|Dividends declared per common share ($)||0.5050||0.48||5.2%||1.97||1.84||7.1%|
|Free cash flow ($ millions)||274||(191)||n/a||966||141||n/a|
“What you want to make sure is that earnings are going up in support of that dividend growth,” she says—in this case, annual EPS gains of 19.4% go along with the 7.1% dividend growth.
The same table also shows improved free cash flow for the quarter and for the year. This is an important number as interest rates rise, says Robitaille, who co-manages two Canadian dividend funds. Telus makes up just over 3% of the asset mix in each.
“We like to see companies that can grow their cash flow and can grow their dividend at a pace that more than offsets the impact of interest rate increases. I would say Telus fits much more cleanly into that camp than other telco[s],” she says.
She points to the manner in which Telus has expanded its free cash flow. While BCE has boosted its dividend yield to 5.4% (compared to Telus’s 4.4%), Robitaille says BCE used acquisitions “to fuel growth in cash flow in order to support its 5% dividend growth target.” BCE’s rate has been “artificially supported,” she says, and without acquisitions she expects it to fall.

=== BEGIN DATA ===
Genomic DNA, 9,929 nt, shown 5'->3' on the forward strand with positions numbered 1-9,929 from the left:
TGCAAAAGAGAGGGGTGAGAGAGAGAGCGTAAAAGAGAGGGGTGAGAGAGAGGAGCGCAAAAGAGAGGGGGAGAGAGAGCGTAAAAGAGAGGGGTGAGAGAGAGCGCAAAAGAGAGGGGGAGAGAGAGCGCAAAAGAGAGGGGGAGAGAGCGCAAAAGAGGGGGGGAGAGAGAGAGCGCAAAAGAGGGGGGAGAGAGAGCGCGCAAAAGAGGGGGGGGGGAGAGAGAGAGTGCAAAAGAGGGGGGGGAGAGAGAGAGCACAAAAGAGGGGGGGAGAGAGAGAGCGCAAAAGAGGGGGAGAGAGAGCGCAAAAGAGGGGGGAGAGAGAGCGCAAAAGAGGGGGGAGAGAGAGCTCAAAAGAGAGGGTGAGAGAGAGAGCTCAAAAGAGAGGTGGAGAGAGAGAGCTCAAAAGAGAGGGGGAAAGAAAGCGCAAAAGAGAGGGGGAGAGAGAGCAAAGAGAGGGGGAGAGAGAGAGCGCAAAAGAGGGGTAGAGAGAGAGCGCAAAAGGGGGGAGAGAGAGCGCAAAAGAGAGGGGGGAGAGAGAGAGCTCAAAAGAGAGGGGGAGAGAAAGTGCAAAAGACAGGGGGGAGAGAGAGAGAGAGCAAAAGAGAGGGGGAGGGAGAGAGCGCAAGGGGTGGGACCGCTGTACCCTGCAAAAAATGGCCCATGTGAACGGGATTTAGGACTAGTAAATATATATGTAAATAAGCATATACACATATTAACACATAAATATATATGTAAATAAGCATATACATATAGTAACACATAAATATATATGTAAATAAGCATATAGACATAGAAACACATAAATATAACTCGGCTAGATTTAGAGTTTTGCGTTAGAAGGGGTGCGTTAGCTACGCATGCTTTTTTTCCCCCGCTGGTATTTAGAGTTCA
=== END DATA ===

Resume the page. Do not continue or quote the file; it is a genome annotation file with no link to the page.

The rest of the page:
Telus had maintained six consecutive years of dividend growth around 10%, Entwistle said in the release. Yet some have criticized the company’s dividend growth target, especially as Telus incurred debt to finance it.
“The knock against Telus over the last couple of years has been that their outsized spending on capex is resulting in a negative free cash flow profile at a time when they’re continuing to grow their dividends,” Robitaille says.
That capex program took several years as Telus built out its fibre network in Western Canada, required for its high-speed internet product. “They front-end loaded their capex at a time of low interest rates and very attractive wireless growth,” Goff says.
It also came during a lull in the competitive environment, Robitaille says, as Shaw was “on its back feet” developing Comcast TV.
Telus stressed in its call with analysts that 2017 marked the peak of its capex program, Goff says, in terms of both absolute dollars and capital intensity (which is capex divided by revenue). Its 2018 financial targets show capex down to $2.85 billion from $3.094 billion in 2017.
The Q4 statement shows the decline had already started, although 2017 saw an overall 4.2% increase in consolidated capex.
Capital expenditure measures